Today I want to blog about the use of the word "literally." Yesterday morning I heard an astronomer talking about the solar eclipse that just took place. He was being interviewed on NPR's Morning Edition: "It was awesome. I was literally floored." One hopes it isn't a permanent condition.
The word is abused to hilarious effect by our Vice President, among other people. Just Google "Biden literally" and you get more than three million hits. Among them, he seems especially fond of saying that the Republicans "ran the economy literally into the ground" and that he wants to "literally put money back in your pocket." Thanks, Joe! (Just be sure to keep your hands to yourself, 'kay?) He has also "literally met every major world leader" and believes that the current group of college grads is "literally the greatest generation." WOW!!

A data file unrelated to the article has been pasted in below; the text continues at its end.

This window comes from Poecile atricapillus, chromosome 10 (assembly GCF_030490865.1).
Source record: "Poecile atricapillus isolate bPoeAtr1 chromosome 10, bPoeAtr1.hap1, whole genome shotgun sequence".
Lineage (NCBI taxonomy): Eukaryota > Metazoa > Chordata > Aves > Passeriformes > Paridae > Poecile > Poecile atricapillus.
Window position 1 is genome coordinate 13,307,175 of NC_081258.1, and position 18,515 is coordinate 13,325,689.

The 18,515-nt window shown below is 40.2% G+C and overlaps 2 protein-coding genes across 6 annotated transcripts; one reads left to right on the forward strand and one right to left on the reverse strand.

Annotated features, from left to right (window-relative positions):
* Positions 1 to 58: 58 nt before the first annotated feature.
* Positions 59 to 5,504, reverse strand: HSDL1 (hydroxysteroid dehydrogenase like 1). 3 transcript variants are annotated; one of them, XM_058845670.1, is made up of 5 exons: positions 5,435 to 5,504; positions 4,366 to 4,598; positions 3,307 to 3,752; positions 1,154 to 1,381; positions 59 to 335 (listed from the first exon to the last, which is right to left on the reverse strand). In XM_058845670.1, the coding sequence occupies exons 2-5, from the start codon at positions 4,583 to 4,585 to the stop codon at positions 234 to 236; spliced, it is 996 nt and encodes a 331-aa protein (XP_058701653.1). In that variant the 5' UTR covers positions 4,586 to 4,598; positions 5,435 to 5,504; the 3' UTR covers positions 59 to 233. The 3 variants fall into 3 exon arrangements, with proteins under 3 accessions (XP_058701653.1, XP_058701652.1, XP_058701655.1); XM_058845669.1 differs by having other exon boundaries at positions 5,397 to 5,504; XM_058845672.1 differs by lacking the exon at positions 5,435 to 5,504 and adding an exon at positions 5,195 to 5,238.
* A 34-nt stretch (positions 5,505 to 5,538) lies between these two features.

This problem literally spans the Atlantic: The UK Guardian ran a couple of articles about the (mis)use of the words, with no real solution other than to just laugh at how stupid someone "literally floating above the pitch" or that a person "literally is a greyhound" sounds, literally.
Being a math nerd, sometimes, I did find this graph pretty interesting. The gist of it is to look at "literally" as it modifies verbs. The more common a verb is, the less likely it is to be modified by "literally." It's almost as if the word "literally" is signaling, "Look out! Here comes something really unusual...be sure to listen up." Unless the speaker is Joe Biden, of course.
Of course, a post like this would literally be incomplete without one crucial YouTube clip: